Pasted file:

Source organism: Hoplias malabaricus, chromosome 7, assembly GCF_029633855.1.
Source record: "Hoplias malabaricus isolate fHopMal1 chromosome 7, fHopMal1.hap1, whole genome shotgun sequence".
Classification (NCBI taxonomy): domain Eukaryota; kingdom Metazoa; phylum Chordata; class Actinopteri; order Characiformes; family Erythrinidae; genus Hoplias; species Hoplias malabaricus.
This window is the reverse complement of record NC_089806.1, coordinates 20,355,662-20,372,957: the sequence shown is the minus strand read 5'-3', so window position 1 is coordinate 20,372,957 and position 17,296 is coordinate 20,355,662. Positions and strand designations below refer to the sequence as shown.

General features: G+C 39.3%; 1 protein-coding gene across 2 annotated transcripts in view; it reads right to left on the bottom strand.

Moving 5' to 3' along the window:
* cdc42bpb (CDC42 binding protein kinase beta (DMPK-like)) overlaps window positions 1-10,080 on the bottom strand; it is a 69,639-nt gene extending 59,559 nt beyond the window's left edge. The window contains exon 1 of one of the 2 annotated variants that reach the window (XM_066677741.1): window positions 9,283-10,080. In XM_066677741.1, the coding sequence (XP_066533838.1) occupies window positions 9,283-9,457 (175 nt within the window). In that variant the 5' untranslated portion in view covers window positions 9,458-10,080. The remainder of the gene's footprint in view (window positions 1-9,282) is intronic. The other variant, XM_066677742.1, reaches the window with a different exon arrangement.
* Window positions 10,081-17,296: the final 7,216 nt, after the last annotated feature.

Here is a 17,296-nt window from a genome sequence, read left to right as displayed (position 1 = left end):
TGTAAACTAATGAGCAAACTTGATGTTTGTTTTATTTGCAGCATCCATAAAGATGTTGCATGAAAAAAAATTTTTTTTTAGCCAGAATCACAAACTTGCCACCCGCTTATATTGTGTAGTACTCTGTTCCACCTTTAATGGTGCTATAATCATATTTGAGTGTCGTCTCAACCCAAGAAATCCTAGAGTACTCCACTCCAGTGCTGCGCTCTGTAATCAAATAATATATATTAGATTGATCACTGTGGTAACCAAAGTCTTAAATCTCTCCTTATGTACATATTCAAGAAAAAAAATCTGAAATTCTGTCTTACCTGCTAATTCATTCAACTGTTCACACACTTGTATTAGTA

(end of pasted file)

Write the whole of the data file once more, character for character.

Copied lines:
Source organism: Hoplias malabaricus, chromosome 7, assembly GCF_029633855.1.
Source record: "Hoplias malabaricus isolate fHopMal1 chromosome 7, fHopMal1.hap1, whole genome shotgun sequence".
Classification (NCBI taxonomy): domain Eukaryota; kingdom Metazoa; phylum Chordata; class Actinopteri; order Characiformes; family Erythrinidae; genus Hoplias; species Hoplias malabaricus.
This window is the reverse complement of record NC_089806.1, coordinates 20,355,662-20,372,957: the sequence shown is the minus strand read 5'-3', so window position 1 is coordinate 20,372,957 and position 17,296 is coordinate 20,355,662. Positions and strand designations below refer to the sequence as shown.

General features: G+C 39.3%; 1 protein-coding gene across 2 annotated transcripts in view; it reads right to left on the bottom strand.

Moving 5' to 3' along the window:
* cdc42bpb (CDC42 binding protein kinase beta (DMPK-like)) overlaps window positions 1-10,080 on the bottom strand; it is a 69,639-nt gene extending 59,559 nt beyond the window's left edge. The window contains exon 1 of one of the 2 annotated variants that reach the window (XM_066677741.1): window positions 9,283-10,080. In XM_066677741.1, the coding sequence (XP_066533838.1) occupies window positions 9,283-9,457 (175 nt within the window). In that variant the 5' untranslated portion in view covers window positions 9,458-10,080. The remainder of the gene's footprint in view (window positions 1-9,282) is intronic. The other variant, XM_066677742.1, reaches the window with a different exon arrangement.
* Window positions 10,081-17,296: the final 7,216 nt, after the last annotated feature.

Here is a 17,296-nt window from a genome sequence, read left to right as displayed (position 1 = left end):
TGTAAACTAATGAGCAAACTTGATGTTTGTTTTATTTGCAGCATCCATAAAGATGTTGCATGAAAAAAAATTTTTTTTTAGCCAGAATCACAAACTTGCCACCCGCTTATATTGTGTAGTACTCTGTTCCACCTTTAATGGTGCTATAATCATATTTGAGTGTCGTCTCAACCCAAGAAATCCTAGAGTACTCCACTCCAGTGCTGCGCTCTGTAATCAAATAATATATATTAGATTGATCACTGTGGTAACCAAAGTCTTAAATCTCTCCTTATGTACATATTCAAGAAAAAAAATCTGAAATTCTGTCTTACCTGCTAATTCATTCAACTGTTCACACACTTGTATTAGTA